Japan Geoscience Union Meeting 2015

Presentation information


Symbol S (Solid Earth Sciences) » S-CG Complex & General

[S-CG60] Geofluids and dynamics in subduction zones

Mon. May 25, 2015 11:00 AM - 12:45 PM 201A (2F)

Convener:*Ikuo Katayama(Department of Earth and Planetary Systems Science, Hiroshima University), Atsushi Okamoto(Graduate School of Environmental Studies), Tatsuhiko Kawamoto(Institute for Geothermal Sciences, Graduate School of Science, Kyoto University), Chair:Ikuo Katayama(Department of Earth and Planetary Systems Science, Hiroshima University)

12:00 PM - 12:15 PM

[SCG60-05] The mantle anisotropy obtained from shear-wave splitting in the region of 1891 Nobi earthquake

*Takashi IIDAKA1, Yoshihiro HIRAMATSU2, RESEARCH GROUP FOR THE JOINT SEISMIC, Observations at the nobi area THE1 (1.Earthquake. Res. Inst., University of Tokyo, 2.Kanazawa University)

Keywords:mantle, Splitting, Nobi earthquake

The Nobi earthquake which occurred in 1891 was one of the largest inland earthquakes in Japan. The magnitude of the 1891 Nobi earthquake was 8. The magnitude is much larger than those of other inland earthquakes in Japan. To know the cause of Nobi earthquake and crustal structure of the area, a temporary seismic observation was conducted. The seismic structure of the crust and uppermost mantle around the 1891 Nobi earthquake area is very important. We researched shear-wave splitting analysis to obtain seismic image around the 1891 Nobi earthquake area including uppermost mantle structure. The earthquakes which occurred from 2009 to 2014 are used. All of the earthquakes used here are deep earthquakes with depths are deeper than 200 km. The seismic stations of Hi-net and temporary seismic network were used for the shear-wave splitting analysis.
Shear-wave splitting is usually expressed by two parameters, the fast polarization azimuth φ (in degrees), and the time-lag τ (in seconds), which is the delay time between the fast and slow components of a shear wave. We use the following techniques to determine the shear-wave splitting. We pick S waves from individual seismograms. We calculated the cross-correlation of the two horizontal seismogram components over a grid -90o to +90o for φ and a window of 4 sec for τ with increments of 1o and 0.01 sec., respectively. The time-lag τ (in seconds) and the fast polarization azimuth φ (in degree) are defined to be the values that yielded the maximum correlation.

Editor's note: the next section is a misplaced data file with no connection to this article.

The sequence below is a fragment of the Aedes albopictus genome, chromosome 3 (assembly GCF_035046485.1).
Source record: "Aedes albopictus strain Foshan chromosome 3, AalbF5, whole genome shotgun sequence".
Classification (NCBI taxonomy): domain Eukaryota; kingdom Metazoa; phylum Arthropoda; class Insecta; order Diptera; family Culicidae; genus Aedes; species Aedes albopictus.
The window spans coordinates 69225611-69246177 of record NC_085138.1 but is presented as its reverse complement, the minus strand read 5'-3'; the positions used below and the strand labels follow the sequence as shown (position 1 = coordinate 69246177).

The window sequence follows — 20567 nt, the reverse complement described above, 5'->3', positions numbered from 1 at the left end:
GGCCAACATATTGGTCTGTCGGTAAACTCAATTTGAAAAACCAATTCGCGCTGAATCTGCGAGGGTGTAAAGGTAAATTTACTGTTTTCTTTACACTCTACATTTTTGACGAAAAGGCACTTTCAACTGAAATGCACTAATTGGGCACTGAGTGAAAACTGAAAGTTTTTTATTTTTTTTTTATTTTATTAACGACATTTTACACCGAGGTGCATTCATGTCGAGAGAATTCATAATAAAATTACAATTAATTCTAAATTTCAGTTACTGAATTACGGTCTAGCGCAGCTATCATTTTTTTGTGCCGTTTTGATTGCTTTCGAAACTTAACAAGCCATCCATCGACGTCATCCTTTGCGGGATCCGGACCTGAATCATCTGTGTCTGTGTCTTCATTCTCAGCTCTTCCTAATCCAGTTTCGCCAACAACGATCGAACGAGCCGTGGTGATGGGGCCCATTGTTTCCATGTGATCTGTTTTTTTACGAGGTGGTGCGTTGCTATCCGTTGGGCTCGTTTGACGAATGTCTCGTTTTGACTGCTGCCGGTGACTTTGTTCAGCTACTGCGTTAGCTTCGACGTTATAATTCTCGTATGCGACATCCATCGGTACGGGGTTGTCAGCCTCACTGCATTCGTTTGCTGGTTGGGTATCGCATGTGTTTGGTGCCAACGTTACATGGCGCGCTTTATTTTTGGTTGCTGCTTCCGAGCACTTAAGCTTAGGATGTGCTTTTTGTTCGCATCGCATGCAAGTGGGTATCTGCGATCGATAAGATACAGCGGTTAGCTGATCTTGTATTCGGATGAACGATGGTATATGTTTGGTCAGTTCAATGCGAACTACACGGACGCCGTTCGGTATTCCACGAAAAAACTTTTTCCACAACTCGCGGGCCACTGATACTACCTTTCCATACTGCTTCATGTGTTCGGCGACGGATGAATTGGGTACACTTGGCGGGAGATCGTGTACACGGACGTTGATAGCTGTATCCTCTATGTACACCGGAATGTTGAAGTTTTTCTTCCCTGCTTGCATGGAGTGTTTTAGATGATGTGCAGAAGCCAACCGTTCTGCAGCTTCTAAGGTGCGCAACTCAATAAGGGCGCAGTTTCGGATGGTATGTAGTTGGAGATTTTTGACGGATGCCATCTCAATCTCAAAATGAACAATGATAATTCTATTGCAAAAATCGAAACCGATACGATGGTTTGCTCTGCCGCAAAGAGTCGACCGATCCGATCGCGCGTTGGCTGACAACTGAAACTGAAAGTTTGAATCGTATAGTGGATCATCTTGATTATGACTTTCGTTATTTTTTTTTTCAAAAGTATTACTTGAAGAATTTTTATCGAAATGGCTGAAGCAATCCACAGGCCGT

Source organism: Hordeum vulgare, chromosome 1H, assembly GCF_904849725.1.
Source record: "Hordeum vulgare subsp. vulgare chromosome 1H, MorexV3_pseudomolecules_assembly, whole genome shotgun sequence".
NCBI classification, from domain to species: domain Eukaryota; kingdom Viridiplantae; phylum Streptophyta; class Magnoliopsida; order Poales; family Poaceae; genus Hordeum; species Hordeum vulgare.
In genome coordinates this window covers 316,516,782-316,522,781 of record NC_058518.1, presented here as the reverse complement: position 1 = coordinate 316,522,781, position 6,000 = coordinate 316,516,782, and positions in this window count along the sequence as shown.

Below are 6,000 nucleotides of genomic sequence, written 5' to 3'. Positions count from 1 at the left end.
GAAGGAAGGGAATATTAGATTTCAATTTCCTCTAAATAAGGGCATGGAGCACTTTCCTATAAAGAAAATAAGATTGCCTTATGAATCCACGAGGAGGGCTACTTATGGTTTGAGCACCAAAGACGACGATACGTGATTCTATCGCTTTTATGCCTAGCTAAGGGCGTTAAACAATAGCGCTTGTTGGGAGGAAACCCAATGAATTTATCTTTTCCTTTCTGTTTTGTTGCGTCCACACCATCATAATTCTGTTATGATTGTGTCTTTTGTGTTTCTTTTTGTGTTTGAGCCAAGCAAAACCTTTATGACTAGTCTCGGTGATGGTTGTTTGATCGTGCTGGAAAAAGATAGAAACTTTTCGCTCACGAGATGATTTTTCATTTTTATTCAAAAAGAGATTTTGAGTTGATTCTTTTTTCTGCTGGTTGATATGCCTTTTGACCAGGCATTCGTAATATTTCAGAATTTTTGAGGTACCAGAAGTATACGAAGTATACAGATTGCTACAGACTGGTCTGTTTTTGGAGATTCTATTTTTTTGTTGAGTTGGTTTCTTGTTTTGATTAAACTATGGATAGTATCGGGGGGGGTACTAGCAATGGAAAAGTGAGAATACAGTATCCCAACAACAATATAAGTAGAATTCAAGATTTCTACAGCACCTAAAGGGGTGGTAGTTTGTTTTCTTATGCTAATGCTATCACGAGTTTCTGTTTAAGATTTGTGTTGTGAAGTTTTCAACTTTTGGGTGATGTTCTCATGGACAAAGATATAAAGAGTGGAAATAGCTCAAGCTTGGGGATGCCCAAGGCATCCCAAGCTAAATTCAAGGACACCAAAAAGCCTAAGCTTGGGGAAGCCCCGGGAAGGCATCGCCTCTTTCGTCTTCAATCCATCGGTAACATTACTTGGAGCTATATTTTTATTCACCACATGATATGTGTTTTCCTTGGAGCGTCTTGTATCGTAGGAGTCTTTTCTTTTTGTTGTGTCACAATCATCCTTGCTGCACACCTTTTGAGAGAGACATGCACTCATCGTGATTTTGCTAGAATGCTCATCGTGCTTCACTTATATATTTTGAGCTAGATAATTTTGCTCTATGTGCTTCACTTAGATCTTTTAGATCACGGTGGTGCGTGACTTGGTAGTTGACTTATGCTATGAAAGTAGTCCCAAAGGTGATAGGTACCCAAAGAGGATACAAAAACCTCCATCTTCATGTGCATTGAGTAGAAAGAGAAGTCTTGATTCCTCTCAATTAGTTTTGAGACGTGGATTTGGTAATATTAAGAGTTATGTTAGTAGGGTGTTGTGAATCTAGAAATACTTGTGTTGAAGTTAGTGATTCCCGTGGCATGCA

The results suggested very interesting and remarkable pattern of the polarization directions. The northeastern part of the research area showed polarization direction of NE-SW. The eastern part of the research area suggested that the polarization directions are almost E-W. However, the polarization direction at the 1891 Nobi earthquake area was NW-SE. Most of the averaged time lag values are larger than 0.5 sec. The value is much larger than that of the maximum time-lag value cause by crustal anisotropy in this area (Hiramatsu et al. submitted to EPS). The maximum crustal anisotropy was considered to be less than 0.1 sec. We consider that the observed shear-wave splitting was caused by the mantle anisotropy. The shear-wave splitting of the mantle anisotropy was studied by previous studies. The polarization direction with E-W at the eastern part of the research and the polarization direction with NE-SW are consistent with the results of previous studies (e.g., Ando et al. 1983, Iidaka et al., 2009). The polarization direction can be explained by the preferred orientation cause by the mantle flow relating to the subducting Pacific and Philippine Sea plates. However, the polarization direction with NW-SE is not consistent with both of the subduction directions of oceanic plates. The cause of anisotropy is considered based on the two models. One is the model that the shear-wave splitting is caused by the heterogeneous structure which is related to the fluid or magma in the mantle wedge. The other model is that the shear-wave splitting is cause by some irregular mantle flow. The cause of the polarization direction will be discussed based on other observations.